I can predict the success you are going to have in your business – and in life in general – if you will tell me just two things: the people you associate with and the books (and periodicals) that you read. Do not get bogged down in the details of your billing business. You need to set aside time to attend industry conferences at least once a year and to read industry newsletters and books.
The person who does not read is no better off than the person who cannot read, so set aside time each week to read about our industry and keep up with the constant changes. Change is what life itself is based on, and if you are willing to change along with the industry, you and your clients will prosper.
Do not assume you will have your current clients forever.
You won't. Things change in medical practices: staff turnover, new policies and procedures, new government rules and regulations, competition, updated technology, and the marketplace itself. All these things can cause you to lose a client from time to time. You must always be marketing.
Whether you realize it or not, your competition in this industry is not just other medical billing companies. The practice itself is your biggest competition. All it would take is for a new office manager to come into one of your practices and decide that they would rather not outsource their billing: they think they can do it themselves more efficiently and more economically. You must keep reselling your clients on your efficiencies and on your cost savings versus doing the billing themselves internally. Provide them with revenue reports that delineate what percentage of billed dollars (expected) are actually being collected. Show them you are the expert in this industry by producing and providing to them a professional newsletter with articles that show that you keep up with the changes in the industry. HBMA has a newsletter you can purchase and tailor with your company logo (www.hbma.org).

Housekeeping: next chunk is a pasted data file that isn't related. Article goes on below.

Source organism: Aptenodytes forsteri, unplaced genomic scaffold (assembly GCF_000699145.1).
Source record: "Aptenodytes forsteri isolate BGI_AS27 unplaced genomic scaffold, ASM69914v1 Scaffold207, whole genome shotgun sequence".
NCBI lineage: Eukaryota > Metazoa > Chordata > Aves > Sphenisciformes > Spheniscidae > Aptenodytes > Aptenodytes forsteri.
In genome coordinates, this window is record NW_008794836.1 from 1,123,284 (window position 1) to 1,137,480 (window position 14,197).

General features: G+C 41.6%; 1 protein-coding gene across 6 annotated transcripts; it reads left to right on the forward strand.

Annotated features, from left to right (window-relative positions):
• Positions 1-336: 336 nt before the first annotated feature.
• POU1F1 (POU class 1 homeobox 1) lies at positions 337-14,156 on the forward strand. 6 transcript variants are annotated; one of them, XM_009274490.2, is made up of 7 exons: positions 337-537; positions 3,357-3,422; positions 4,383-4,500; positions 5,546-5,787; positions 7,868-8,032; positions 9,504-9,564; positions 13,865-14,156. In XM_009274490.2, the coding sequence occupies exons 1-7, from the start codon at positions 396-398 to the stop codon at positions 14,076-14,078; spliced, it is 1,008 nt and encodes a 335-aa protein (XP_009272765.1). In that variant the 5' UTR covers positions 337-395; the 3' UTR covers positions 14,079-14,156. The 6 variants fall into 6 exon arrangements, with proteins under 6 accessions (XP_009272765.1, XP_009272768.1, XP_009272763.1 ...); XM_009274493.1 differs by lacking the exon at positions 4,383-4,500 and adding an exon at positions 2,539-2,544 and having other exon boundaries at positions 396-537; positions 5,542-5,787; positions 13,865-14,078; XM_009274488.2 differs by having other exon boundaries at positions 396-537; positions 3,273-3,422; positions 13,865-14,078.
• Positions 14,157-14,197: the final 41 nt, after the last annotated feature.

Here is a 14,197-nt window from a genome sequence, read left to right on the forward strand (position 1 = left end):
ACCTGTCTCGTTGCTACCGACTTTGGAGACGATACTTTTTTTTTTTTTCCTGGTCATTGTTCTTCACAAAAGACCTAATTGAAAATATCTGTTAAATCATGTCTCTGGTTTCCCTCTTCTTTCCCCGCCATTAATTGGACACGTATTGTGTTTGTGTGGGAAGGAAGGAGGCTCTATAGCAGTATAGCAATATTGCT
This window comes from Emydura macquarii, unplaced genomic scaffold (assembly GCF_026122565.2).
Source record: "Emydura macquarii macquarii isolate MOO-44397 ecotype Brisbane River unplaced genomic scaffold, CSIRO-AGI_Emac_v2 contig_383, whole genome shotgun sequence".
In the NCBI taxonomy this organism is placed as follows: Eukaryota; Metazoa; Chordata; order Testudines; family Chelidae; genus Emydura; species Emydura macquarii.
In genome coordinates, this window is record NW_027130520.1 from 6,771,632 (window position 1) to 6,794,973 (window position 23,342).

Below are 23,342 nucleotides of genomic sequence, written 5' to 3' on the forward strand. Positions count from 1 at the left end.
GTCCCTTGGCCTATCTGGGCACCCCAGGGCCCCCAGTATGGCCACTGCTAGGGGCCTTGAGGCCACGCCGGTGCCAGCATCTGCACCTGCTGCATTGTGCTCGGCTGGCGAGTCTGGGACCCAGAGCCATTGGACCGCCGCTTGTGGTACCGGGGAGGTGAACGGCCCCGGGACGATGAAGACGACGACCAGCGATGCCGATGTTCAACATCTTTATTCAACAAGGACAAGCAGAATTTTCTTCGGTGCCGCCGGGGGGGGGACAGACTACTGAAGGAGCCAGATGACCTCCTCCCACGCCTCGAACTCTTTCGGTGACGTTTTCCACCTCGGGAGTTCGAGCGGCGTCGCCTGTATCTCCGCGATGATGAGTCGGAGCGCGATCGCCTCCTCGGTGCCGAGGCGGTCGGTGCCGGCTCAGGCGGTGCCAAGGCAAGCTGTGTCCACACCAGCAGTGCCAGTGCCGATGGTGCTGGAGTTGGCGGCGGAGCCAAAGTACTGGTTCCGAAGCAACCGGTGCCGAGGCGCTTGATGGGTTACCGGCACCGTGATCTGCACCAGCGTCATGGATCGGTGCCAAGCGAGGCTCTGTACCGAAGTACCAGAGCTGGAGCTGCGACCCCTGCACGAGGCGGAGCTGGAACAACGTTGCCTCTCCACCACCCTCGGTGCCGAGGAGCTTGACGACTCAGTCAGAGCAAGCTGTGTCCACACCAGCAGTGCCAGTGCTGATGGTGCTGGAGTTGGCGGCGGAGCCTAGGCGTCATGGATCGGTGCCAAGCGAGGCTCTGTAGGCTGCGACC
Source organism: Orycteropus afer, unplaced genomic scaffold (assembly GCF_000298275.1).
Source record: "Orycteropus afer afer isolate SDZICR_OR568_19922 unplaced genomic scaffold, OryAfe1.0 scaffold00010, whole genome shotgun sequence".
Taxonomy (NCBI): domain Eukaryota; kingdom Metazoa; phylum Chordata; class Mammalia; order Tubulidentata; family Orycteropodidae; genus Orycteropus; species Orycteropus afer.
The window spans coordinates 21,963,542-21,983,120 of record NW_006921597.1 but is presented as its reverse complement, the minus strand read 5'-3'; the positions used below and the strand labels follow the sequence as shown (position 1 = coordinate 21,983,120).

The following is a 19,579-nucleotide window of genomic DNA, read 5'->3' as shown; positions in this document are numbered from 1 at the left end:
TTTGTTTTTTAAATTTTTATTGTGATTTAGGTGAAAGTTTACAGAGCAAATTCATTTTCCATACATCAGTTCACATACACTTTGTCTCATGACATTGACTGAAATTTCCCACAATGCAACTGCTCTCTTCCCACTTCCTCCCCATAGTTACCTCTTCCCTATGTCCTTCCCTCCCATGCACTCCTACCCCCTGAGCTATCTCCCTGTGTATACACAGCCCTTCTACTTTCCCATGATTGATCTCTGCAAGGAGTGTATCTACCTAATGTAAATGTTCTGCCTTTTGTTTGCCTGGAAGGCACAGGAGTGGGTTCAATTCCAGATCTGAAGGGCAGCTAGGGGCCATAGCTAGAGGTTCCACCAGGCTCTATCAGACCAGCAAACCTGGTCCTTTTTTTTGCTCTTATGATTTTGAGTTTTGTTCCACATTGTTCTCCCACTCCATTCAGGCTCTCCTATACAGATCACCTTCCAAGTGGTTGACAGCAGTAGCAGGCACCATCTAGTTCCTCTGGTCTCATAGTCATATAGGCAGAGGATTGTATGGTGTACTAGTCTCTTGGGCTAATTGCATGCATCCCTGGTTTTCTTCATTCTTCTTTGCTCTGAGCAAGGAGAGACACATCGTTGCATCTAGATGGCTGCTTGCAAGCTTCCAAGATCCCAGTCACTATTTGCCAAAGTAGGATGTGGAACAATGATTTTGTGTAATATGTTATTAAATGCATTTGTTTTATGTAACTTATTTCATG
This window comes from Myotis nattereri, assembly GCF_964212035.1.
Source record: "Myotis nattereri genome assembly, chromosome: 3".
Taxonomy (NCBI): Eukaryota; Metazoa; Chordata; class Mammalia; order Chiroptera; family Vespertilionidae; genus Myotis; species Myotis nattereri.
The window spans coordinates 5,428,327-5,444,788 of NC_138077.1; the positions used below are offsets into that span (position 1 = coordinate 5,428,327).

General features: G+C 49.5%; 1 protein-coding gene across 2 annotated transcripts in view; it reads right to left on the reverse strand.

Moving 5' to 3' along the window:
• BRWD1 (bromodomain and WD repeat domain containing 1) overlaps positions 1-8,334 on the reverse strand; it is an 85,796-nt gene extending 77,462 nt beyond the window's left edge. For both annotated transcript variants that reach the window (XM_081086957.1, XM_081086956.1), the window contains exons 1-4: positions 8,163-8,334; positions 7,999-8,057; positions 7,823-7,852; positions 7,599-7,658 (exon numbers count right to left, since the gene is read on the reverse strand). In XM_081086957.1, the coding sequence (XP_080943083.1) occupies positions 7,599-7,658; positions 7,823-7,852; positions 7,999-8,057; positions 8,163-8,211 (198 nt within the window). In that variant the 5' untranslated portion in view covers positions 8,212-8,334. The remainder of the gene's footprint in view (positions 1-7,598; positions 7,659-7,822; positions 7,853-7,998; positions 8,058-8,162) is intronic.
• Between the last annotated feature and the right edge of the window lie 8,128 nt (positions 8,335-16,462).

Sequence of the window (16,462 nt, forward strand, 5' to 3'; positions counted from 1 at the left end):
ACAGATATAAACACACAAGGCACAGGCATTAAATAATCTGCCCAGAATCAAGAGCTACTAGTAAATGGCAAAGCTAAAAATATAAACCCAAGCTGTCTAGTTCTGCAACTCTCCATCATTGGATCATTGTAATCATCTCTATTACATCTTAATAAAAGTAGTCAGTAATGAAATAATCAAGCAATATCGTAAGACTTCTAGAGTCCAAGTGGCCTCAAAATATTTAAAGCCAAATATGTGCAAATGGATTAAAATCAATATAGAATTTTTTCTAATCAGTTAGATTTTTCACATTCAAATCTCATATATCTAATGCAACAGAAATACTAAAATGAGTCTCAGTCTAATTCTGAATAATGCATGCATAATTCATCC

Take the practice administrator (or the
doctor) to lunch from time to time and show them printed reports that
illustrate the revenue collections from both insurance providers and
patients. Hold "Lunch 'n Learns" on a regular basis with your clients to
bring them up to date on what is happening in the medical industry.